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Through the Lookingglass: Wonderland in Denver

Lindsey Noel Whiting is Alice in Lookingglass Alice.

The Mad Tea Party in Greenwood Village.

Headed West's mural generated some controversy in Englewood.

The Jabberwocky.

As Lookingglass Alice reminds, Alice in Wonderland conjures the creative, kooky kid in all of us. The city can always use a little more of that.
The missus and I hit the town and saw Lookingglass Alice last week.

Amazing. The play, a super-physical theatrical spectacle from the Chicago's Lookingglass Theatre Company and The Actors Gymnasium that's at the Stage Theatre at the Denver Performing Arts Complex through Oct. 11, reminded me of my childhood, reading Alice's Adventures in Wonderland at the tender age of four and its sequel, also by Lewis Carroll, soon after.

The absurdity of Tweedle Dee and Tweedle Dum, the insanity of the Mad Hatter, the oddball commentary on math theory and politics, the alternate dimension, that other place, the artful gibberish of the Jabberwocky, it all made such perfect sense of nonsense, and still does.

Lindsey Noel Whiting is Alice in Lookingglass Alice.And it always did, as a toddler staring at an old bound hardback in the back of a station wagon, as a kid buying a Cheshire Cat figurine at Disneyland, as a psilocybin-addled college student, as an adult who appreciates imagination in all of its forms. I've always seen the books as a portal to creativity. 

Carroll's madcap deconstruction of logical extremes is aptly captured by the show, which is an intensely athletic exercise for its cast of five, who show off an impressive breadth of pop culture references and skill sets to boot -- singing, unicycling, chair tossing, acrobatics, improv comedy, you name it.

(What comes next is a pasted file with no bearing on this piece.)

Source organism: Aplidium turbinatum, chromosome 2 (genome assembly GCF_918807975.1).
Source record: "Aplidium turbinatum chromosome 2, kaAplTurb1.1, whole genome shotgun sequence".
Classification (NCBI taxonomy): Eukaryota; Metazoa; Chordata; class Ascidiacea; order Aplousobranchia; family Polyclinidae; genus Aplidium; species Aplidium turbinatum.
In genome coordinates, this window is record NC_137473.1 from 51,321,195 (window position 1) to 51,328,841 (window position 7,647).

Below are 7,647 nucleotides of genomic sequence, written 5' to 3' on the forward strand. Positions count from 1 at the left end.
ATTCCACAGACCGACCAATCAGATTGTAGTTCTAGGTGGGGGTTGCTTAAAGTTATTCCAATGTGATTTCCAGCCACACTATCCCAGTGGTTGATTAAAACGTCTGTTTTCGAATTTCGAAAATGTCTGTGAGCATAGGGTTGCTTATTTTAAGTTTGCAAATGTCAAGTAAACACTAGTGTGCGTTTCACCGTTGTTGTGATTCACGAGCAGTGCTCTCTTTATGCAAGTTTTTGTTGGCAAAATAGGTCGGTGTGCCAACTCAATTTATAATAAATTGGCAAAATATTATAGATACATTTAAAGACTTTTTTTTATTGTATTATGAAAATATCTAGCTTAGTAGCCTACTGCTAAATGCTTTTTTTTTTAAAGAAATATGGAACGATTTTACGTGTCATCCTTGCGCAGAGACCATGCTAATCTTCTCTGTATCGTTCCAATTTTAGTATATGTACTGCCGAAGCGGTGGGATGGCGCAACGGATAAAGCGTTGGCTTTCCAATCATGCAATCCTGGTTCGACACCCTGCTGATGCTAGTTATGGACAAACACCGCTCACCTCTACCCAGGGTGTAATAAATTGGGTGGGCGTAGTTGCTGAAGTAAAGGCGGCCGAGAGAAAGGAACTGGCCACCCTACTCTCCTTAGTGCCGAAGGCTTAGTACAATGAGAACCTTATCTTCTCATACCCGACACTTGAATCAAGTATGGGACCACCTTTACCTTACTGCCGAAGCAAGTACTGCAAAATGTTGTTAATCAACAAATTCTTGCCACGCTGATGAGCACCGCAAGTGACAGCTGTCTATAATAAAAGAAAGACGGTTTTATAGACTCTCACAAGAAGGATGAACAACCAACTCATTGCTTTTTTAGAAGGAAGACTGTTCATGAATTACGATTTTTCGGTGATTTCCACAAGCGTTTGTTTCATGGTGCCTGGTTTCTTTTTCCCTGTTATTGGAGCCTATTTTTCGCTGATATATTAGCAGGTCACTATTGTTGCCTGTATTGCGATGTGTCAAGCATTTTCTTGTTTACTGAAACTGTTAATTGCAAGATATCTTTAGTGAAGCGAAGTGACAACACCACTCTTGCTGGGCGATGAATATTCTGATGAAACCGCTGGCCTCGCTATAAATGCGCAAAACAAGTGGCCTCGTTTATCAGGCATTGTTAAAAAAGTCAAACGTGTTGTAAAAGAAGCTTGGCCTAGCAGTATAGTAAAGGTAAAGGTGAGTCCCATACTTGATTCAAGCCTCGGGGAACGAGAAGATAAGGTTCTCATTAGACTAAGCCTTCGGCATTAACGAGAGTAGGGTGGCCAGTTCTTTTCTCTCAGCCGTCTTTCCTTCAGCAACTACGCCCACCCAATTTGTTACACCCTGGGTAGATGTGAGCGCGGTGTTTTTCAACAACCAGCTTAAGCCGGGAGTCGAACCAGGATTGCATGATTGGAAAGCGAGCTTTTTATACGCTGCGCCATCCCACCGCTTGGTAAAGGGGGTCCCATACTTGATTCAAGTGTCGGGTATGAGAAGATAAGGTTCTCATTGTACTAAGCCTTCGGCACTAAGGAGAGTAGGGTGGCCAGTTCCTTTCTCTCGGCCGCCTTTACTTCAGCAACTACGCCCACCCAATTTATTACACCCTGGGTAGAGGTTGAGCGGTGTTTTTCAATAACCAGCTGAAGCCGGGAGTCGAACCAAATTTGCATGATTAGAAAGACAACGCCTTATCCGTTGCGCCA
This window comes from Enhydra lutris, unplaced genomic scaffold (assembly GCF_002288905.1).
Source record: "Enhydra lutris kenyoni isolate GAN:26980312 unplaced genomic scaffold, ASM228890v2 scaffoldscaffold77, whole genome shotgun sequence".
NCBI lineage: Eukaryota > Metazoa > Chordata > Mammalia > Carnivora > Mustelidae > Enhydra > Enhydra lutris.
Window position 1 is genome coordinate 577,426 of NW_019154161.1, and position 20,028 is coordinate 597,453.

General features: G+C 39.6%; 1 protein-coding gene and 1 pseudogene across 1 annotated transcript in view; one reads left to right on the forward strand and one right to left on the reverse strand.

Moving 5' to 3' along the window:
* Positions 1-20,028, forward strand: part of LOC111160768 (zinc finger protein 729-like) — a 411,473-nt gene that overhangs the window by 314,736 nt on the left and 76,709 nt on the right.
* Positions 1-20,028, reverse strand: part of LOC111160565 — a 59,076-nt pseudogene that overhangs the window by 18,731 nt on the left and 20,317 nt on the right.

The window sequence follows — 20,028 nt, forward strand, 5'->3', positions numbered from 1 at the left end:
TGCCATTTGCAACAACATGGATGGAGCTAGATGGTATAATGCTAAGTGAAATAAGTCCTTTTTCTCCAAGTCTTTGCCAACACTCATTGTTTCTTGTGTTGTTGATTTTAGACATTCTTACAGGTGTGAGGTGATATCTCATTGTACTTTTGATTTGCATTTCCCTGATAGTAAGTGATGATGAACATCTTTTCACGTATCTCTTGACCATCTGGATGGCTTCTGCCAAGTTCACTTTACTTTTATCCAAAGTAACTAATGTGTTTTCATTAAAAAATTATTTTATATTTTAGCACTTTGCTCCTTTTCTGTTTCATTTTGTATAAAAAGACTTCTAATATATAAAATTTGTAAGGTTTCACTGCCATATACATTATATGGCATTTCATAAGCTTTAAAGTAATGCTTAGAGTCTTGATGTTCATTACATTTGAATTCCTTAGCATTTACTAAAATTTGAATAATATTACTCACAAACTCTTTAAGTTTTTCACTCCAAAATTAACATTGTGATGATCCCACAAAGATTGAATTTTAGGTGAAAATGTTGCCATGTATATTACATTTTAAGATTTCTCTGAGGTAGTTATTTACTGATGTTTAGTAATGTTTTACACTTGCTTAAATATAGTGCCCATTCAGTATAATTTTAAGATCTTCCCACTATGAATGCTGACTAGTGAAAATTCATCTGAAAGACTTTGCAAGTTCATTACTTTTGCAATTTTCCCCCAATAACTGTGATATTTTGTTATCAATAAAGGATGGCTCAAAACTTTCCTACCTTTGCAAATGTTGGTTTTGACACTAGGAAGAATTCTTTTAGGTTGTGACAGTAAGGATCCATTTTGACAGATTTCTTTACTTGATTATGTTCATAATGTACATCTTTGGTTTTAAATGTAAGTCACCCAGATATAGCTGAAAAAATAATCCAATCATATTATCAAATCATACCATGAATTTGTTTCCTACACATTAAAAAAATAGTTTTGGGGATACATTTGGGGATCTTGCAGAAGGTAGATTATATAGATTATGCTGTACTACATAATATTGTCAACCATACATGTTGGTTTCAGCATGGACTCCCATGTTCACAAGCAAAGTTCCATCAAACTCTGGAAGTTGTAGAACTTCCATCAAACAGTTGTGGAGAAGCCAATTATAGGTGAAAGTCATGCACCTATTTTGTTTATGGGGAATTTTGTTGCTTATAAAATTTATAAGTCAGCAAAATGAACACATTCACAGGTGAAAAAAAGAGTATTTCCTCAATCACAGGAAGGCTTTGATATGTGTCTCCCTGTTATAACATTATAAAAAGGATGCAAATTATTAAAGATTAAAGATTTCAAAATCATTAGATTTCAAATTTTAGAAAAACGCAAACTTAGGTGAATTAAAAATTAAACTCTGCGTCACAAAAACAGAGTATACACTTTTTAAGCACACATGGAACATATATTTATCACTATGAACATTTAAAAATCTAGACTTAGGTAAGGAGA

There are some good rabbit holes to go down in the metro area.

In Greenwood Village, bronze statues of Alice characters populate Marjorie Park, near Fiddlers Green, from the Caterpillar to the Walrus and the Carpenter.In Englewood, there's a great mural on Headed West, a South Broadway head shop, that was contested by city officials but was ultimately allowed to remain.

Denver? In the city limits, not so much. An anonymous street artist stenciled  a Cheshire Cat on the Westword building in 2008 and Kevin Eslinger sells some wicked prints of his renditions of the Red Queen and company at his gallery in Baker .

But there's always time, which the White Rabbit chases as it stands still for the Mad Hatter.

We could use some absurd and insane Wonderland-themed public art in Denver. The city should commission Eslinger to splatter his mad vision of the Jabberwocky under the 6th Avenue underpass, lest the 'burbs outgrabe us in the wabe.

Read more articles by Eric Peterson.

Eric is a Denver-based tech writer and guidebook wiz. Contact him here.
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